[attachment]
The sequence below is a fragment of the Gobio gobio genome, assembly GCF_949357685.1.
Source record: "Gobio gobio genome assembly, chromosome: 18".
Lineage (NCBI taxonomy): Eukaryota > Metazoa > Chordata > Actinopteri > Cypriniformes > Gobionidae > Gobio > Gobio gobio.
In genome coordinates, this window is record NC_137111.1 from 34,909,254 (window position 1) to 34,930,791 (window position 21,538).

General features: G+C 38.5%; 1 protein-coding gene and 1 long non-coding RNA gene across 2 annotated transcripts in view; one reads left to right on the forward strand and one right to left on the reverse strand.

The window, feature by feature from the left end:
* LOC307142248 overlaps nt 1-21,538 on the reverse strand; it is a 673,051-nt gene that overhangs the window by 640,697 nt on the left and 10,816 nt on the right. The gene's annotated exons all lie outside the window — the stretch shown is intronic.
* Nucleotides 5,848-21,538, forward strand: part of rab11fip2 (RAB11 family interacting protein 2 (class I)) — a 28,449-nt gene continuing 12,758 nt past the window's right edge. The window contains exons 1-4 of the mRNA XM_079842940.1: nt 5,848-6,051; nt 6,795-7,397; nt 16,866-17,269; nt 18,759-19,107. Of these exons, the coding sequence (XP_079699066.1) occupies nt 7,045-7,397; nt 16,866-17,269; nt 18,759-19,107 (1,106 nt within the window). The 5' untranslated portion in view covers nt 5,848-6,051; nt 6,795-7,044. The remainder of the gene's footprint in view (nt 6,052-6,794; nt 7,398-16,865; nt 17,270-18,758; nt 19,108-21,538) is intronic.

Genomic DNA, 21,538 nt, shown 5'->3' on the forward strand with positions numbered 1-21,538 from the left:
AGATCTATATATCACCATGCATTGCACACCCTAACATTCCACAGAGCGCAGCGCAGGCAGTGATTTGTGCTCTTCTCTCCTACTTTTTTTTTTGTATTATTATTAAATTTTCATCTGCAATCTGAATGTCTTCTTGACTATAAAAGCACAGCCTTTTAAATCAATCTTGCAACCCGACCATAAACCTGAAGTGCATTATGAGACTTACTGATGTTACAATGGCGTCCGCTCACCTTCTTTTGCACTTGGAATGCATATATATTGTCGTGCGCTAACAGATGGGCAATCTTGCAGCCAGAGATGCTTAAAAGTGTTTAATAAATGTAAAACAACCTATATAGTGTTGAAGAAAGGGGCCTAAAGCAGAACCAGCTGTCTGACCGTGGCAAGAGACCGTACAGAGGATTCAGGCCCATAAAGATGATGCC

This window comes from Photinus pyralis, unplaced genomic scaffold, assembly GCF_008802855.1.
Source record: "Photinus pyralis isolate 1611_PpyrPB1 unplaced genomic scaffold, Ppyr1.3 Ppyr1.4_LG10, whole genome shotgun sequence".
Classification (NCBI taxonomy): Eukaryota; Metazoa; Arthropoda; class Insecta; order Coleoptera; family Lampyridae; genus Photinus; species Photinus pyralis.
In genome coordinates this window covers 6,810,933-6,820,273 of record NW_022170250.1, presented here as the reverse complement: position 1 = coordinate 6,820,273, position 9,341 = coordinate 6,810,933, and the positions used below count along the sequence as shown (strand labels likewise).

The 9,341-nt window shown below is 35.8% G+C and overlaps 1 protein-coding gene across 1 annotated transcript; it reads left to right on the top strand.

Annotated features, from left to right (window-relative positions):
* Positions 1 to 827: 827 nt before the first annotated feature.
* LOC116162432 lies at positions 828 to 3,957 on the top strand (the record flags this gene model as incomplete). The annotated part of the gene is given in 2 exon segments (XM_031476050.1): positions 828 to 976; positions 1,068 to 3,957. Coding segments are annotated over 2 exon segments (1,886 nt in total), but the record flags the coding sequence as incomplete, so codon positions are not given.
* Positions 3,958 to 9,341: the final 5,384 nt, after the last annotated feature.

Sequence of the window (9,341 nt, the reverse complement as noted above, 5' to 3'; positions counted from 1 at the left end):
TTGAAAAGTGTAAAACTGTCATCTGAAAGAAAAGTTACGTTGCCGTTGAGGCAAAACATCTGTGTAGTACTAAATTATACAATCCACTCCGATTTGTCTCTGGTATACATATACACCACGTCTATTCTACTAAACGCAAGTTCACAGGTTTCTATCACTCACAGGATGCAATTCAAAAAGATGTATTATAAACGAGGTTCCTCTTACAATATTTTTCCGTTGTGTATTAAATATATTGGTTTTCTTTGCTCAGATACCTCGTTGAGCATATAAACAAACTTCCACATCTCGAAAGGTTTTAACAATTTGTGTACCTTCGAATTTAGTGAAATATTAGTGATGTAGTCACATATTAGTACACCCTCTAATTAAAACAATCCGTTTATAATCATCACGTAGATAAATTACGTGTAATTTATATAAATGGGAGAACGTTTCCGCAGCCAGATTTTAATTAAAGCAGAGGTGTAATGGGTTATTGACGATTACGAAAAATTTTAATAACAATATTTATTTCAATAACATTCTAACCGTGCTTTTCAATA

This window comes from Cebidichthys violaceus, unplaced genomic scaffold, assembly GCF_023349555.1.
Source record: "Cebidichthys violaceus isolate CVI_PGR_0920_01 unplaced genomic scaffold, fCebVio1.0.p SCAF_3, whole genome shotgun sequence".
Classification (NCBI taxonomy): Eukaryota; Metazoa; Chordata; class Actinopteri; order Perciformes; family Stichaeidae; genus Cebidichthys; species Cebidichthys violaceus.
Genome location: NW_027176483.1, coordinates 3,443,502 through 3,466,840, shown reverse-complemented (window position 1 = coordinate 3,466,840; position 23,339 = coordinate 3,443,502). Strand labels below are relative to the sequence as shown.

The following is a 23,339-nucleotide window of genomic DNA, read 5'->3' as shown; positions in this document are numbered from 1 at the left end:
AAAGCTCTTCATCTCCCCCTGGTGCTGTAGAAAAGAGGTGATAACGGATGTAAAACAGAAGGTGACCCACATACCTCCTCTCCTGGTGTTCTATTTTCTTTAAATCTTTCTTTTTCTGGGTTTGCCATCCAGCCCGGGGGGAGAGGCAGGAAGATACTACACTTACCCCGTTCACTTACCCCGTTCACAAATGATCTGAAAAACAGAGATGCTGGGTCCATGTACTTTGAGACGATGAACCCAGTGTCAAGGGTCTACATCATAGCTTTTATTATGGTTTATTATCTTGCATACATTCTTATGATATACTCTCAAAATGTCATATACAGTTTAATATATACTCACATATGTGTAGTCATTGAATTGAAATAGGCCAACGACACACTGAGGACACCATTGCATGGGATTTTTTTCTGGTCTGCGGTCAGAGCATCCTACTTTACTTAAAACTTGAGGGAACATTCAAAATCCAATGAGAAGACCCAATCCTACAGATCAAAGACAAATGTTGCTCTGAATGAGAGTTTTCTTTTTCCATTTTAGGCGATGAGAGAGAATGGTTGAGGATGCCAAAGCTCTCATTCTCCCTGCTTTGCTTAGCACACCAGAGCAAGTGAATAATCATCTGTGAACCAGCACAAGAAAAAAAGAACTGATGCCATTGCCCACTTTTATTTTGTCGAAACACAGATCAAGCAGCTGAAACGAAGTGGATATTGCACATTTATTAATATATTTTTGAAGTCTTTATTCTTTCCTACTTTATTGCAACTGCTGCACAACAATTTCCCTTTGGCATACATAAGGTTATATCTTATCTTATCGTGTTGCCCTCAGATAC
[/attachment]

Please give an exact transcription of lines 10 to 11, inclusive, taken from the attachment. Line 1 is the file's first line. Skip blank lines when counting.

AGATCTATATATCACCATGCATTGCACACCCTAACATTCCACAGAGCGCAGCGCAGGCAGTGATTTGTGCTCTTCTCTCCTACTTTTTTTTTTGTATTATTATTAAATTTTCATCTGCAATCTGAATGTCTTCTTGACTATAAAAGCACAGCCTTTTAAATCAATCTTGCAACCCGACCATAAACCTGAAGTGCATTATGAGACTTACTGATGTTACAATGGCGTCCGCTCACCTTCTTTTGCACTTGGAATGCATATATATTGTCGTGCGCTAACAGATGGGCAATCTTGCAGCCAGAGATGCTTAAAAGTGTTTAATAAATGTAAAACAACCTATATAGTGTTGAAGAAAGGGGCCTAAAGCAGAACCAGCTGTCTGACCGTGGCAAGAGACCGTACAGAGGATTCAGGCCCATAAAGATGATGCC

This window comes from Photinus pyralis, unplaced genomic scaffold, assembly GCF_008802855.1.